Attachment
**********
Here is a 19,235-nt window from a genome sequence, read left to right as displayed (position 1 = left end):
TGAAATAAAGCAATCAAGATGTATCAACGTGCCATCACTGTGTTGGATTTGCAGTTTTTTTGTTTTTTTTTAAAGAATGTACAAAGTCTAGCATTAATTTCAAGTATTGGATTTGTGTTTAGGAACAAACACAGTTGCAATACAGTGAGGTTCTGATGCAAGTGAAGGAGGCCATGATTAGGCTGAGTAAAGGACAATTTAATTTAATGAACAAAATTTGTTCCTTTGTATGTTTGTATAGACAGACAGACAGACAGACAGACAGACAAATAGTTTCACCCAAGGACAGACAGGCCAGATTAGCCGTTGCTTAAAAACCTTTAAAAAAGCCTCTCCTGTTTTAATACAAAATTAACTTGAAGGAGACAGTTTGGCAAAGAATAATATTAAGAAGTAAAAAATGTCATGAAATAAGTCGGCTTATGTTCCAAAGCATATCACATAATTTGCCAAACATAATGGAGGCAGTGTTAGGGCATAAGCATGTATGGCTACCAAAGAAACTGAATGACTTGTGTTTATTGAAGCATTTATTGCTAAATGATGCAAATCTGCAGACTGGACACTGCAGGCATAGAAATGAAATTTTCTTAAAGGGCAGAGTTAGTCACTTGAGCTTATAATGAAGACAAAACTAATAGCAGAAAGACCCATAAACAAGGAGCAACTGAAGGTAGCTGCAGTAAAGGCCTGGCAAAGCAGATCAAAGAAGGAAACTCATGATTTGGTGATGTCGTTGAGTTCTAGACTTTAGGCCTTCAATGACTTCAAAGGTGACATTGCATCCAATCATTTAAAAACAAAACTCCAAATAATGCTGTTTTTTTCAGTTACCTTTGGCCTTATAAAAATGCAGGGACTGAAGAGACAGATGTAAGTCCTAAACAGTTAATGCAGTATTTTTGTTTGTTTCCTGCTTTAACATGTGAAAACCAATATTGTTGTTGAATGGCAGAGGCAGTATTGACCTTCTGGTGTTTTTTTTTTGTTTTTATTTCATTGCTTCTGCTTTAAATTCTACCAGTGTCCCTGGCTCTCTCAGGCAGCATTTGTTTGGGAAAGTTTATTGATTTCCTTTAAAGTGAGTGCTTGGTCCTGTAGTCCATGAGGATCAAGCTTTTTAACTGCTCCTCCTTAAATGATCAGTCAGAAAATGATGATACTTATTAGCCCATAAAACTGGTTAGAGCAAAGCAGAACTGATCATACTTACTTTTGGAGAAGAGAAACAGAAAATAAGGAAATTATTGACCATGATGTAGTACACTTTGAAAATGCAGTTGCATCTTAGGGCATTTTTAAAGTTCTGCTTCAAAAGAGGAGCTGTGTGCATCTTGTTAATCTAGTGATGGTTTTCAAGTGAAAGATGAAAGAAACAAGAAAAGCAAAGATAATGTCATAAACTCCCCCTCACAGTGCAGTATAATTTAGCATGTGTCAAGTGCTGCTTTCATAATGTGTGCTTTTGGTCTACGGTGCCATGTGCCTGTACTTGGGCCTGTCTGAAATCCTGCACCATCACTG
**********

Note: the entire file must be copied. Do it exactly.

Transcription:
Here is a 19,235-nt window from a genome sequence, read left to right as displayed (position 1 = left end):
TGAAATAAAGCAATCAAGATGTATCAACGTGCCATCACTGTGTTGGATTTGCAGTTTTTTTGTTTTTTTTTAAAGAATGTACAAAGTCTAGCATTAATTTCAAGTATTGGATTTGTGTTTAGGAACAAACACAGTTGCAATACAGTGAGGTTCTGATGCAAGTGAAGGAGGCCATGATTAGGCTGAGTAAAGGACAATTTAATTTAATGAACAAAATTTGTTCCTTTGTATGTTTGTATAGACAGACAGACAGACAGACAGACAGACAAATAGTTTCACCCAAGGACAGACAGGCCAGATTAGCCGTTGCTTAAAAACCTTTAAAAAAGCCTCTCCTGTTTTAATACAAAATTAACTTGAAGGAGACAGTTTGGCAAAGAATAATATTAAGAAGTAAAAAATGTCATGAAATAAGTCGGCTTATGTTCCAAAGCATATCACATAATTTGCCAAACATAATGGAGGCAGTGTTAGGGCATAAGCATGTATGGCTACCAAAGAAACTGAATGACTTGTGTTTATTGAAGCATTTATTGCTAAATGATGCAAATCTGCAGACTGGACACTGCAGGCATAGAAATGAAATTTTCTTAAAGGGCAGAGTTAGTCACTTGAGCTTATAATGAAGACAAAACTAATAGCAGAAAGACCCATAAACAAGGAGCAACTGAAGGTAGCTGCAGTAAAGGCCTGGCAAAGCAGATCAAAGAAGGAAACTCATGATTTGGTGATGTCGTTGAGTTCTAGACTTTAGGCCTTCAATGACTTCAAAGGTGACATTGCATCCAATCATTTAAAAACAAAACTCCAAATAATGCTGTTTTTTTCAGTTACCTTTGGCCTTATAAAAATGCAGGGACTGAAGAGACAGATGTAAGTCCTAAACAGTTAATGCAGTATTTTTGTTTGTTTCCTGCTTTAACATGTGAAAACCAATATTGTTGTTGAATGGCAGAGGCAGTATTGACCTTCTGGTGTTTTTTTTTTGTTTTTATTTCATTGCTTCTGCTTTAAATTCTACCAGTGTCCCTGGCTCTCTCAGGCAGCATTTGTTTGGGAAAGTTTATTGATTTCCTTTAAAGTGAGTGCTTGGTCCTGTAGTCCATGAGGATCAAGCTTTTTAACTGCTCCTCCTTAAATGATCAGTCAGAAAATGATGATACTTATTAGCCCATAAAACTGGTTAGAGCAAAGCAGAACTGATCATACTTACTTTTGGAGAAGAGAAACAGAAAATAAGGAAATTATTGACCATGATGTAGTACACTTTGAAAATGCAGTTGCATCTTAGGGCATTTTTAAAGTTCTGCTTCAAAAGAGGAGCTGTGTGCATCTTGTTAATCTAGTGATGGTTTTCAAGTGAAAGATGAAAGAAACAAGAAAAGCAAAGATAATGTCATAAACTCCCCCTCACAGTGCAGTATAATTTAGCATGTGTCAAGTGCTGCTTTCATAATGTGTGCTTTTGGTCTACGGTGCCATGTGCCTGTACTTGGGCCTGTCTGAAATCCTGCACCATCACTG